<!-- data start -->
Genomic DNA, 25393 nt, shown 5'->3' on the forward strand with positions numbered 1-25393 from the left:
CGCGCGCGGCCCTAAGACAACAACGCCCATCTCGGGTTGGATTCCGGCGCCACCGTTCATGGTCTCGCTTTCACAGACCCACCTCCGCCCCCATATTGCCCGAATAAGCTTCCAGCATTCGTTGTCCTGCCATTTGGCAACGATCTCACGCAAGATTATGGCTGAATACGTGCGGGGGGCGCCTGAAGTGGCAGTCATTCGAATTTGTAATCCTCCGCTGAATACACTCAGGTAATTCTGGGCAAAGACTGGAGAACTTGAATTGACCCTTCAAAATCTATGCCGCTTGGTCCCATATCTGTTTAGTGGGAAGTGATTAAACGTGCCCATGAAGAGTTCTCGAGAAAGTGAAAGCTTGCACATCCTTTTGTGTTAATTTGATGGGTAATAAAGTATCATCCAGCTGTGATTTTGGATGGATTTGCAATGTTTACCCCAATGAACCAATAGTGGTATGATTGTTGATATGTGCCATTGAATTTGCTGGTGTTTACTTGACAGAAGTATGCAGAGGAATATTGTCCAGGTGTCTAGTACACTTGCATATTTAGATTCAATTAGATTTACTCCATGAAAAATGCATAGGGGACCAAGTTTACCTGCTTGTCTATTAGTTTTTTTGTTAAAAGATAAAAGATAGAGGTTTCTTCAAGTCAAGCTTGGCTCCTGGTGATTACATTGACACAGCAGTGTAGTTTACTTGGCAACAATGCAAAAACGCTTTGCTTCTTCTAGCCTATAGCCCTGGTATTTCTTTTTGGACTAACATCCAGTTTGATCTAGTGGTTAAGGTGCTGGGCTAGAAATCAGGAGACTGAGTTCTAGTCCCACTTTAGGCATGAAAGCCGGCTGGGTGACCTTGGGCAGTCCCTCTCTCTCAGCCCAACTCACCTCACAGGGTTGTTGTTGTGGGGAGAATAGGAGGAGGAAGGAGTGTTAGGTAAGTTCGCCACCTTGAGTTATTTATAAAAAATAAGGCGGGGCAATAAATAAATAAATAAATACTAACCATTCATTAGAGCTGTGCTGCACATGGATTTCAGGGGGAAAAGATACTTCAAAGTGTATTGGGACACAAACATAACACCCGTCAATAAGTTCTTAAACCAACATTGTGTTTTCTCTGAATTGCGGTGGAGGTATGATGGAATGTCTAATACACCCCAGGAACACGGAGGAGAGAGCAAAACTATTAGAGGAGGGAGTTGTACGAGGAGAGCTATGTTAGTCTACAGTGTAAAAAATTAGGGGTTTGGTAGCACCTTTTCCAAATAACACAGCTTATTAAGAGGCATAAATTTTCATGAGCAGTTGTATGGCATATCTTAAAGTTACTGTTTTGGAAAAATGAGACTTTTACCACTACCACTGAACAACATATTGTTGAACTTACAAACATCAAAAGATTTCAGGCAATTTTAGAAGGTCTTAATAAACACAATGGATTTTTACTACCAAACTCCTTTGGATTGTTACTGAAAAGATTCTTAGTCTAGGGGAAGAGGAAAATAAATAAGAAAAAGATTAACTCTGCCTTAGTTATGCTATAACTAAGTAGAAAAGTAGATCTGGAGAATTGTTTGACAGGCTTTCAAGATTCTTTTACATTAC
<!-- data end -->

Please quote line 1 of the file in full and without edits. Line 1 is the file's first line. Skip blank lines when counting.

Genomic DNA, 25393 nt, shown 5'->3' on the forward strand with positions numbered 1-25393 from the left: